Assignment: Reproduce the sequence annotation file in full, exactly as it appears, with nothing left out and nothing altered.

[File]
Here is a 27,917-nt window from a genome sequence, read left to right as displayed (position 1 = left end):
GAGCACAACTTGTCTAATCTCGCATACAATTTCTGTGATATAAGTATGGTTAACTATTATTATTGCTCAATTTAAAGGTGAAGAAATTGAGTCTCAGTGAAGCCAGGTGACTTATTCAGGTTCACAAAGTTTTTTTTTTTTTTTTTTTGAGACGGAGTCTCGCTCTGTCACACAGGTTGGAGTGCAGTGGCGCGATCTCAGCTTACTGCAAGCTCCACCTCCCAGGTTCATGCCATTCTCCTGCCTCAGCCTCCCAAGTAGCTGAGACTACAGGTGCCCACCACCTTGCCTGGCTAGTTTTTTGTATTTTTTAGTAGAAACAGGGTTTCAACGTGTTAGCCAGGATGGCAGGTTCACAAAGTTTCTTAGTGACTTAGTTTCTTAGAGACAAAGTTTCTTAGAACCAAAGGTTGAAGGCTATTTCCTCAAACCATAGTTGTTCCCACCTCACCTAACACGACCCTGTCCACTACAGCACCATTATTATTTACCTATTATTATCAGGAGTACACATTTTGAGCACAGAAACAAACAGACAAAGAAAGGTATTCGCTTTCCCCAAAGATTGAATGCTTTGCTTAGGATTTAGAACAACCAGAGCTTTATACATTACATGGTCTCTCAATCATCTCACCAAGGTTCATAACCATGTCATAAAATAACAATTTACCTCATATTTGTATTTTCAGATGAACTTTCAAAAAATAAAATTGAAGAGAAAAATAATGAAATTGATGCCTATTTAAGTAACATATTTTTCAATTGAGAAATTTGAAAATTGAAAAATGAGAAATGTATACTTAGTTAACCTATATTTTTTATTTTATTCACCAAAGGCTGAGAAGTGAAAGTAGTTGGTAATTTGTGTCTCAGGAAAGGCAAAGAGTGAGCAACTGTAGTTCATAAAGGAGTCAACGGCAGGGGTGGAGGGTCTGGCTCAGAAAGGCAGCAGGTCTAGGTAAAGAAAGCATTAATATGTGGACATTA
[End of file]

Here is a 27,917-nt window from a genome sequence, read left to right as displayed (position 1 = left end):
GAGCACAACTTGTCTAATCTCGCATACAATTTCTGTGATATAAGTATGGTTAACTATTATTATTGCTCAATTTAAAGGTGAAGAAATTGAGTCTCAGTGAAGCCAGGTGACTTATTCAGGTTCACAAAGTTTTTTTTTTTTTTTTTTTGAGACGGAGTCTCGCTCTGTCACACAGGTTGGAGTGCAGTGGCGCGATCTCAGCTTACTGCAAGCTCCACCTCCCAGGTTCATGCCATTCTCCTGCCTCAGCCTCCCAAGTAGCTGAGACTACAGGTGCCCACCACCTTGCCTGGCTAGTTTTTTGTATTTTTTAGTAGAAACAGGGTTTCAACGTGTTAGCCAGGATGGCAGGTTCACAAAGTTTCTTAGTGACTTAGTTTCTTAGAGACAAAGTTTCTTAGAACCAAAGGTTGAAGGCTATTTCCTCAAACCATAGTTGTTCCCACCTCACCTAACACGACCCTGTCCACTACAGCACCATTATTATTTACCTATTATTATCAGGAGTACACATTTTGAGCACAGAAACAAACAGACAAAGAAAGGTATTCGCTTTCCCCAAAGATTGAATGCTTTGCTTAGGATTTAGAACAACCAGAGCTTTATACATTACATGGTCTCTCAATCATCTCACCAAGGTTCATAACCATGTCATAAAATAACAATTTACCTCATATTTGTATTTTCAGATGAACTTTCAAAAAATAAAATTGAAGAGAAAAATAATGAAATTGATGCCTATTTAAGTAACATATTTTTCAATTGAGAAATTTGAAAATTGAAAAATGAGAAATGTATACTTAGTTAACCTATATTTTTTATTTTATTCACCAAAGGCTGAGAAGTGAAAGTAGTTGGTAATTTGTGTCTCAGGAAAGGCAAAGAGTGAGCAACTGTAGTTCATAAAGGAGTCAACGGCAGGGGTGGAGGGTCTGGCTCAGAAAGGCAGCAGGTCTAGGTAAAGAAAGCATTAATATGTGGACATTA